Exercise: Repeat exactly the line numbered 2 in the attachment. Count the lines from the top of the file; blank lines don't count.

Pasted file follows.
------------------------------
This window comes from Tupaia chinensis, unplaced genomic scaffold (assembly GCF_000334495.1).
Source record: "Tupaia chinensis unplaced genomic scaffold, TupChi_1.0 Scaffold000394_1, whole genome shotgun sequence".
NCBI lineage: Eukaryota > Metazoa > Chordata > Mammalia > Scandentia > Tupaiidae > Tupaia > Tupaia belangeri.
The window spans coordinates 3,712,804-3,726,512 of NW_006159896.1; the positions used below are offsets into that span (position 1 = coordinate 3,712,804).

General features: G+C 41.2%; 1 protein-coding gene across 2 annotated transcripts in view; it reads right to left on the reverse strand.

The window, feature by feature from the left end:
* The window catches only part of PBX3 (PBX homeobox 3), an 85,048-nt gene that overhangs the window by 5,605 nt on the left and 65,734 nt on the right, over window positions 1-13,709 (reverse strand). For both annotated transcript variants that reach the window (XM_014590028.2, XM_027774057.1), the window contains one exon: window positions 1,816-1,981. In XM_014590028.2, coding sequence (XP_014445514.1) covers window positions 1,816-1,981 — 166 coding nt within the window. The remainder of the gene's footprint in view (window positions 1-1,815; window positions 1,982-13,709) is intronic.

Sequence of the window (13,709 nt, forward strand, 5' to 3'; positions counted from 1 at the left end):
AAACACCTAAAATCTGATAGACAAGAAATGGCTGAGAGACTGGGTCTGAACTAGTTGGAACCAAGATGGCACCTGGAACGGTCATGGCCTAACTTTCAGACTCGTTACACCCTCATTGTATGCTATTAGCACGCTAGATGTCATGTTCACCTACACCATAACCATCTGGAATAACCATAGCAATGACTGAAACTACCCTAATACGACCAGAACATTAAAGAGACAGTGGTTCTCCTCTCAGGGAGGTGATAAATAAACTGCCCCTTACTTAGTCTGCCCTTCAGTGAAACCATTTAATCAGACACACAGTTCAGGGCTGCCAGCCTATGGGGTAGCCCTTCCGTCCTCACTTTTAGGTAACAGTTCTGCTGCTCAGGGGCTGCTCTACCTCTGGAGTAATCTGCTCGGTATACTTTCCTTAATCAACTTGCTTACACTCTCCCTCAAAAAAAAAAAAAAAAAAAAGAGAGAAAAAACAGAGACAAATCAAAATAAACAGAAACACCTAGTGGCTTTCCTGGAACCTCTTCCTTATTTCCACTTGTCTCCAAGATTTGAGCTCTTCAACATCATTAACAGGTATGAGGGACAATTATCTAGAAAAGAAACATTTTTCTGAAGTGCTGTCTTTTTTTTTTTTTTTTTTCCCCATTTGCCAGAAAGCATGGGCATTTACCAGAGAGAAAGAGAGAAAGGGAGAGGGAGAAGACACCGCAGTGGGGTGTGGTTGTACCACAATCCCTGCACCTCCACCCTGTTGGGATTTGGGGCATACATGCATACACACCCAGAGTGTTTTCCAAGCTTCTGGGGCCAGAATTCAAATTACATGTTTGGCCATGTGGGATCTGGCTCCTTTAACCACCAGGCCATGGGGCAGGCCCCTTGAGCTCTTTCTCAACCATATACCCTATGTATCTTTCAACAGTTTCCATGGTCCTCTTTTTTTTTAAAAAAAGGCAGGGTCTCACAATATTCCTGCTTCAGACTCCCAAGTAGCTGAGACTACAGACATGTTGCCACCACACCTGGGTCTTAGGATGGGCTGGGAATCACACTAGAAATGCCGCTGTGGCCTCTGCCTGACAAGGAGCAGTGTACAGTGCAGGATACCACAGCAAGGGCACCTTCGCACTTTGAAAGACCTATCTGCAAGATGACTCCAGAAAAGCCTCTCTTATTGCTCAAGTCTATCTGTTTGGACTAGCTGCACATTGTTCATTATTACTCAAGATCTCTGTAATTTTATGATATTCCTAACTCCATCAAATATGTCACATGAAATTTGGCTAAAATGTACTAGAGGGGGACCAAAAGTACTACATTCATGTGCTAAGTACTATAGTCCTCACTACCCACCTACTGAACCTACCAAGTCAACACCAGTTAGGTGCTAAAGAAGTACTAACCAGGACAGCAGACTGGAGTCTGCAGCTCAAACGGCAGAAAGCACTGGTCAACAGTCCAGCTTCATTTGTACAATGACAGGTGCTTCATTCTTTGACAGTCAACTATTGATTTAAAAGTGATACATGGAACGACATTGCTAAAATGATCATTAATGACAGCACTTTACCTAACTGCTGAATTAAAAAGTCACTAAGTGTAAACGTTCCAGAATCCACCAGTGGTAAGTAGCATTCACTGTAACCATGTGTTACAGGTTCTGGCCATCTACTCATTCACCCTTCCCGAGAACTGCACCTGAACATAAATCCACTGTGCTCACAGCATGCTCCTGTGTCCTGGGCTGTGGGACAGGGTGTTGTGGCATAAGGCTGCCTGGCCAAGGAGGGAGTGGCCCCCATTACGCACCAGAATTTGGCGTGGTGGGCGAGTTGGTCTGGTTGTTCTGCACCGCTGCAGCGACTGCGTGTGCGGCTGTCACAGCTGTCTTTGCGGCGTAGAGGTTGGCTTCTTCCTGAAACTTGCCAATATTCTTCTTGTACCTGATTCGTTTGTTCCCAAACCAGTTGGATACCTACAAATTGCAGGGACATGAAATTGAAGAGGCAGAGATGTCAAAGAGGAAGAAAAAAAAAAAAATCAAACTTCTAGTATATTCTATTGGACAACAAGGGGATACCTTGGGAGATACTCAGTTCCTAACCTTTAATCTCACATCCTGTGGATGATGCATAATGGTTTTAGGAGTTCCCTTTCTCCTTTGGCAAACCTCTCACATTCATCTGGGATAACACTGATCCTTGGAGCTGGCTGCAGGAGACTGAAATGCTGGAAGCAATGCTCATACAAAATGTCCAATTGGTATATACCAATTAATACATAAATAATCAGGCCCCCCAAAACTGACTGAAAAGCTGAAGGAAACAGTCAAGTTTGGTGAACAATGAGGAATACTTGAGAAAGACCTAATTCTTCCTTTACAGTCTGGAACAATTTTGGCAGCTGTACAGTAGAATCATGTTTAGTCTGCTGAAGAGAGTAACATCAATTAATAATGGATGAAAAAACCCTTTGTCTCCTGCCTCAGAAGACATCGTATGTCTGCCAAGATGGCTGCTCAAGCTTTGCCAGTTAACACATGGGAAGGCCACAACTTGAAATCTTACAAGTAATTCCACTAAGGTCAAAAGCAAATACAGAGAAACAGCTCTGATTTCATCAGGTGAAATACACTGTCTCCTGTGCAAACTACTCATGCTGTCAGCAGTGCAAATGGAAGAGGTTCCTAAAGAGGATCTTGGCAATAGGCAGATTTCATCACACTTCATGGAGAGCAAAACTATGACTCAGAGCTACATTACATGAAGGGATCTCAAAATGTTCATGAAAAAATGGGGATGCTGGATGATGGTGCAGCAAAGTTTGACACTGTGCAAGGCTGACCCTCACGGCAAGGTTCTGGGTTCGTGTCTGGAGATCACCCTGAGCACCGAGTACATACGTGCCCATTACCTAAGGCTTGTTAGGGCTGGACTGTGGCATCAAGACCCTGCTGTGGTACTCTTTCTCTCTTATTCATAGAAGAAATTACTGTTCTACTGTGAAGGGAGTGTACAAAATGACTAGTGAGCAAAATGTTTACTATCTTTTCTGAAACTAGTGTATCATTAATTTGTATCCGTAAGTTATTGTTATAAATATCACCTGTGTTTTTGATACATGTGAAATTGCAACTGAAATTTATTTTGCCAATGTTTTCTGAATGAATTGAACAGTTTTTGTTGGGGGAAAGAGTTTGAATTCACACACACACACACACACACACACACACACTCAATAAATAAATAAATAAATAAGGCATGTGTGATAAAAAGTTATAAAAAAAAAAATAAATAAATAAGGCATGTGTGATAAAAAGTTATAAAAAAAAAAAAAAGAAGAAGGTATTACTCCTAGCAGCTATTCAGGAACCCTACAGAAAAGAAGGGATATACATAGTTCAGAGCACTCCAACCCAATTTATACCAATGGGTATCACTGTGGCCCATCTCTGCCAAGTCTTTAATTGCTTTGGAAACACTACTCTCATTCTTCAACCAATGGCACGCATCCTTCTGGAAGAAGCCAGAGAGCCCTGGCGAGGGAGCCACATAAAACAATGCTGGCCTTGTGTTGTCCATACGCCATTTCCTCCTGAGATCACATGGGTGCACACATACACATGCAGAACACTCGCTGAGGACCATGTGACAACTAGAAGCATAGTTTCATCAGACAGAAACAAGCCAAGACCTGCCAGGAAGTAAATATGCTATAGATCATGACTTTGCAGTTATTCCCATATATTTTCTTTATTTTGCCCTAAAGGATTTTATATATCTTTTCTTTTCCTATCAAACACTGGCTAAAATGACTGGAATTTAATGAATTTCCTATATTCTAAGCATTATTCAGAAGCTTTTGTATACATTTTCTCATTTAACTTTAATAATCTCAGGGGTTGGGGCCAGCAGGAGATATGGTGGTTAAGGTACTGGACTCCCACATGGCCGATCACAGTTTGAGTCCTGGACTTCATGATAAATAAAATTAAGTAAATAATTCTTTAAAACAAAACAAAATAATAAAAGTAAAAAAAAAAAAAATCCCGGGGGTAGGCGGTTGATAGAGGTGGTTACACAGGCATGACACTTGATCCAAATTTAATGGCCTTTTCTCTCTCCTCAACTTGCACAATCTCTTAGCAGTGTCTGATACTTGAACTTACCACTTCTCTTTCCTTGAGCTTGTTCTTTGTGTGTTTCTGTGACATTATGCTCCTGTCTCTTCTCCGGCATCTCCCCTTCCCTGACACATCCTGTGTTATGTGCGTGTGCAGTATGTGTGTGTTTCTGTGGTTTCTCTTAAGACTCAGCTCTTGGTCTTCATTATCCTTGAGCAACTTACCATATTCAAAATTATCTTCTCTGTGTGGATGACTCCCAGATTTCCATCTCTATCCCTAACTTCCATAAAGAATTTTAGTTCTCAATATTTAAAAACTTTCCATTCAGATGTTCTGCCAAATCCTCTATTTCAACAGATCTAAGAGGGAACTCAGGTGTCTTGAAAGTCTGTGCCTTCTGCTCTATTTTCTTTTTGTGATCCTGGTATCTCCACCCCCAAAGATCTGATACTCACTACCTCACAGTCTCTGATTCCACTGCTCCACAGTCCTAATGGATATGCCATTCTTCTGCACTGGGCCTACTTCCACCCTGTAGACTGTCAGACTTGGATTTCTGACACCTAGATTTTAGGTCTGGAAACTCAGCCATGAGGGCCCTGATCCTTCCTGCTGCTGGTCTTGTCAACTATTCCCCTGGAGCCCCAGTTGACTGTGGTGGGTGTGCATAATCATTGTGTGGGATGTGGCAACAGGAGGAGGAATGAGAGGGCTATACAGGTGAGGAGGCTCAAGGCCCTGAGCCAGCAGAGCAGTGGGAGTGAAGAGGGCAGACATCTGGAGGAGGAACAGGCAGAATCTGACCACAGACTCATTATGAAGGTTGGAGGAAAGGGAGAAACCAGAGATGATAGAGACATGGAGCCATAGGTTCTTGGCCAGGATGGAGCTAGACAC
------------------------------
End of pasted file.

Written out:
Source record: "Tupaia chinensis unplaced genomic scaffold, TupChi_1.0 Scaffold000394_1, whole genome shotgun sequence".